The British lionhead is closer to the flat-backed Chinese lionhead than to the ranchu (which has a dorsal contour that curves sharply down to the caudal peduncle). The hood is the dominant feature and the fish should have a nice clean back. This is a popular fish amongst BAS members.
There is a long-finned version of the lionhead known as the shukin in Japan.
The lionhead standard is as follows:
The fish should be bright and alert. The body should be medium length with smooth contours and no sign of a dorsal fin. The caudal fin should be well divided, forked and held above the horizontal. The hood should be well developed in all three areas, i.e. cranial, infra-orbital and opercular (see "Finnage and body plan" on our goldfish information page).
Metallic fish may be self-coloured (red, orange, yellow, blue, brown or black) or variegated (any combination of red, orange, yellow, blue, brown, black and white) in a pleasing pattern similar on each side. Quality fish will have high colour intensity and metallic shine extending into the fins.
Calico fish should have a blue background with patches of violet, red, orange, yellow, brown and white, spotted with black. Quality fish should have a high intensity of colour evenly distributed over the body, with colour, especially black, extending into the fins.
Ideal profiles are illustrated below:
Two self-coloured red metallic lionheads. The fish on the left could ideally have a larger hood; that apart, both are very fine specimens. Notice the caudal fin (tail), which is like that of the fantail, and the relatively flat dorsal contours with no trace of a dorsal fin. The fish on the right was caught on-the-turn by the camera.
Self-coloured red metallic lionheads. Both fish have good hood growth, which can sometimes give the fish an almost 'toy' facial appearance, as in the fish on the left.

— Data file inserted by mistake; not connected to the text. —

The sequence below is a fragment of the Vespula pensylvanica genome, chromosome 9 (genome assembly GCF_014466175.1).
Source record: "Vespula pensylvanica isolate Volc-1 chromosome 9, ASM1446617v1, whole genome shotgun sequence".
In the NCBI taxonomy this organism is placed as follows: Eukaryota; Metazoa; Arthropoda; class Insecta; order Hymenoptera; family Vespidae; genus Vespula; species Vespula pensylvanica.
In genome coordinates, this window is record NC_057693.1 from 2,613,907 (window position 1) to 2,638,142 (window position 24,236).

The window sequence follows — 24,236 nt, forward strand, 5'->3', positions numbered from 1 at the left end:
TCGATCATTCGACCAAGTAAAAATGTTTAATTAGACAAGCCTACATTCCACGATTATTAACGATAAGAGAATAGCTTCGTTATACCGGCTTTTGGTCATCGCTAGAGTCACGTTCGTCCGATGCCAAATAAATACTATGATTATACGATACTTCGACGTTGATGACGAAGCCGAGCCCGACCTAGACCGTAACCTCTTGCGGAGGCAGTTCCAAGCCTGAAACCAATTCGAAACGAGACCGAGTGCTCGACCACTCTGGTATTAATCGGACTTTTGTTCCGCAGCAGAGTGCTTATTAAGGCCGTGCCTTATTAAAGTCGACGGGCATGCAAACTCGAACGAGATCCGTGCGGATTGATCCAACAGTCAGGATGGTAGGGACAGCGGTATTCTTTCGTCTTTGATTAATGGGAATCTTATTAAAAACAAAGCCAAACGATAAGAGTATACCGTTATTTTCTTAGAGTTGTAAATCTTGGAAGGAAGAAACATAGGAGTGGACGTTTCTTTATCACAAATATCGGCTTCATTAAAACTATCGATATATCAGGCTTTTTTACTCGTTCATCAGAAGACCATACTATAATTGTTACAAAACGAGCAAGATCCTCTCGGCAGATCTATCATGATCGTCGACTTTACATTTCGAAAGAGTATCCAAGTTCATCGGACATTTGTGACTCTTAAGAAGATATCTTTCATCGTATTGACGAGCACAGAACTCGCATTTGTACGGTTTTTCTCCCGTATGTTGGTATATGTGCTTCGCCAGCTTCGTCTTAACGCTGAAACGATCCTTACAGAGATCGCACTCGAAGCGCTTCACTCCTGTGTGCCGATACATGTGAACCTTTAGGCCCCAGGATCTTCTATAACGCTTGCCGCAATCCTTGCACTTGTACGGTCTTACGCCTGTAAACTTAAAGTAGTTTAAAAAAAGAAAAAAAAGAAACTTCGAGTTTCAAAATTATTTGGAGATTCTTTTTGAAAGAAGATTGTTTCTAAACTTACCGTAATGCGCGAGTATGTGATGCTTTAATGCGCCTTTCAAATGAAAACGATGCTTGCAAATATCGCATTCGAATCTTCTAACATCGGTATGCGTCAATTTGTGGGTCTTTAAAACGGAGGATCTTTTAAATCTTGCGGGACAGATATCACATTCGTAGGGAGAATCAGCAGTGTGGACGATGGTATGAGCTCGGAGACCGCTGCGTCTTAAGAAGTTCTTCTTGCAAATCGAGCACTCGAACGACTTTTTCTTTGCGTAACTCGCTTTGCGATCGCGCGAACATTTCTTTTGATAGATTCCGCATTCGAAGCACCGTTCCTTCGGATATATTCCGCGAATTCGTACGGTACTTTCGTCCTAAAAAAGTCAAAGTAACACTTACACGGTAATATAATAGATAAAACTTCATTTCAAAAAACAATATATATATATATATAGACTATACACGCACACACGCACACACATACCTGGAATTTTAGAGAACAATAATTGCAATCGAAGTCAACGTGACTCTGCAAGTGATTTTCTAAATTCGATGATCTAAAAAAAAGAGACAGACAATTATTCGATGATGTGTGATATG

The fish at top-right is a variegated red-and-white metallic fish and has slight ranchu characters (see Other Varieties). In self-coloured red fish, it is common to find greater colour intensity in the hood than in the rest of the body; the fish on the left is unusual in having equal overall colour intensity.
A fine fish with a nice colour balance, shown at BAS 2001.
Some lionhead strains have been in the hands of individual breeders for 50 years, and these were passed on from uncles, grandfathers and other family members. The starting quality of the stock was therefore very good. Strains kept are mostly pure red, and some have a small amount of white in them. Breeding stocks of up to 40 adult fish are kept, with about 150 babies being prepared for the following year.
Outcrossing has featured fairly frequently, mostly in the form of swaps between members; one breeder some time age incorporated a black lionhead into his red stock which - perhaps unexpectedly - had a beneficial effect on overall colour. No particular breeding scheme is followed; rather, the best adult fish are selected for breeding. Sometimes a strain does not spawn in a particular year, the reason for this remaining unknown.
It is not easy to improve lionheads. In good strains, out of 1,000 fry about 50 will be worth keeping; of these, about 5 will be up to show standard, which is a ratio of 200:1; this return is compatible with ratios for other types such as Bristol shubunkins and fantails. The most difficult characters to maintain are the divided tail and the clean, smooth back with no dorsal fin. Good strains seem to remain in a steady state, suggesting that outcrossing may be the only way to improve stock for certain characters.
The fish start the spawning process in ponds, whereupon breeders bring them into clean tanks in their fish houses and hand-strip chosen pairs to control matches. Standard foods are fed to adults and fry. The most popular flakes are Aquarian and King British. Daphnia are fed when available.
The first, major cull is for single tails, spiky dorsal contours, pinks and bronzes; thereafter culling is progressive over the ensuing year.
The young fish are brought on in ponds (like the one illustrated on the right) and are hardy enough to overwinter outdoors. There is always some natural wastage over the winter, and some owners lose a few females to over-amorous male frogs in early spring. Fish are brought into fish houses only if a very cold spell is forecast, and in some cases are routinely brought inside in January/February to escape the frogs.
Few water problems are encountered in the area these days. Tap water is allowed to stand and then used for both tanks and ponds without trouble.
As breeders do not generally buy fish from pet shops, few diseases are introduced. Gill flukes can be troublesome, but early culling to reduce stock density and regular water changes keep the problem down.
Lionheads are hardy fish in southwest Britain (Bristol, Gloucestershire and Somerset) with its mild winters, and live for 7-8 years on average.
© Bristol Aquarists' Society